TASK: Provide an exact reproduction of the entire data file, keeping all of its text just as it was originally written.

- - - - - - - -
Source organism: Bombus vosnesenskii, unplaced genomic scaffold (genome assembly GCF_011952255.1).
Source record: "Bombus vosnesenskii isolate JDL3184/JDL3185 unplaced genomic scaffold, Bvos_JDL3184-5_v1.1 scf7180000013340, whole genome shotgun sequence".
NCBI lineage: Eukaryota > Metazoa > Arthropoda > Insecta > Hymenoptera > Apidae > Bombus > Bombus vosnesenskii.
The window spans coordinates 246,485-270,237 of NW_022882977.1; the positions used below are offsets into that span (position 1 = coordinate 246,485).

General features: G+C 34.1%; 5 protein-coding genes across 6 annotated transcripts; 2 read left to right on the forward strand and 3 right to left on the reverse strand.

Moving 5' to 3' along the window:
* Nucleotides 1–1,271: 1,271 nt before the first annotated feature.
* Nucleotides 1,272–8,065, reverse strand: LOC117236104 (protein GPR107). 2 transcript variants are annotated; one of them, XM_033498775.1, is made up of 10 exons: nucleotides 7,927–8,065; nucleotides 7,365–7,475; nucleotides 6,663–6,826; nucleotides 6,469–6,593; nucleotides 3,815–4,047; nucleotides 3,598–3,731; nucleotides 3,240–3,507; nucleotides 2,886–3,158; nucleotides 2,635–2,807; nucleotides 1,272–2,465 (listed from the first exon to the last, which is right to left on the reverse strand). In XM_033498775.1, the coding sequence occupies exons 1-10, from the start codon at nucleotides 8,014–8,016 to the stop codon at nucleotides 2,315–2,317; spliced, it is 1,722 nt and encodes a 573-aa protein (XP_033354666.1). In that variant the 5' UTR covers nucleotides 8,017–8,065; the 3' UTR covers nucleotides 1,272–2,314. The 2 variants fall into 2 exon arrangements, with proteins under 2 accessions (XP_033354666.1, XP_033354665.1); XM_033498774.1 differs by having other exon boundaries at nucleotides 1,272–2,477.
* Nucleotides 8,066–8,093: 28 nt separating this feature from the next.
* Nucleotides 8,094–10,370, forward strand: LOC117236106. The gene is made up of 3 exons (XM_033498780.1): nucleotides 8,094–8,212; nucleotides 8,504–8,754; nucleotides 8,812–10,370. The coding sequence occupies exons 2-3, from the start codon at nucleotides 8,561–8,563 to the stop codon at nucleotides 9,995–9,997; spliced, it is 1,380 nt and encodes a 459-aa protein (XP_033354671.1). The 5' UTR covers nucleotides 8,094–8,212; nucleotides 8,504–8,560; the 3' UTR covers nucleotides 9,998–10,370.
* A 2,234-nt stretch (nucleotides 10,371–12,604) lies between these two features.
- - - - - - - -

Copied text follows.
Source organism: Bombus vosnesenskii, unplaced genomic scaffold (genome assembly GCF_011952255.1).
Source record: "Bombus vosnesenskii isolate JDL3184/JDL3185 unplaced genomic scaffold, Bvos_JDL3184-5_v1.1 scf7180000013340, whole genome shotgun sequence".
NCBI lineage: Eukaryota > Metazoa > Arthropoda > Insecta > Hymenoptera > Apidae > Bombus > Bombus vosnesenskii.
The window spans coordinates 246,485-270,237 of NW_022882977.1; the positions used below are offsets into that span (position 1 = coordinate 246,485).

General features: G+C 34.1%; 5 protein-coding genes across 6 annotated transcripts; 2 read left to right on the forward strand and 3 right to left on the reverse strand.

Moving 5' to 3' along the window:
* Nucleotides 1–1,271: 1,271 nt before the first annotated feature.
* Nucleotides 1,272–8,065, reverse strand: LOC117236104 (protein GPR107). 2 transcript variants are annotated; one of them, XM_033498775.1, is made up of 10 exons: nucleotides 7,927–8,065; nucleotides 7,365–7,475; nucleotides 6,663–6,826; nucleotides 6,469–6,593; nucleotides 3,815–4,047; nucleotides 3,598–3,731; nucleotides 3,240–3,507; nucleotides 2,886–3,158; nucleotides 2,635–2,807; nucleotides 1,272–2,465 (listed from the first exon to the last, which is right to left on the reverse strand). In XM_033498775.1, the coding sequence occupies exons 1-10, from the start codon at nucleotides 8,014–8,016 to the stop codon at nucleotides 2,315–2,317; spliced, it is 1,722 nt and encodes a 573-aa protein (XP_033354666.1). In that variant the 5' UTR covers nucleotides 8,017–8,065; the 3' UTR covers nucleotides 1,272–2,314. The 2 variants fall into 2 exon arrangements, with proteins under 2 accessions (XP_033354666.1, XP_033354665.1); XM_033498774.1 differs by having other exon boundaries at nucleotides 1,272–2,477.
* Nucleotides 8,066–8,093: 28 nt separating this feature from the next.
* Nucleotides 8,094–10,370, forward strand: LOC117236106. The gene is made up of 3 exons (XM_033498780.1): nucleotides 8,094–8,212; nucleotides 8,504–8,754; nucleotides 8,812–10,370. The coding sequence occupies exons 2-3, from the start codon at nucleotides 8,561–8,563 to the stop codon at nucleotides 9,995–9,997; spliced, it is 1,380 nt and encodes a 459-aa protein (XP_033354671.1). The 5' UTR covers nucleotides 8,094–8,212; nucleotides 8,504–8,560; the 3' UTR covers nucleotides 9,998–10,370.
* A 2,234-nt stretch (nucleotides 10,371–12,604) lies between these two features.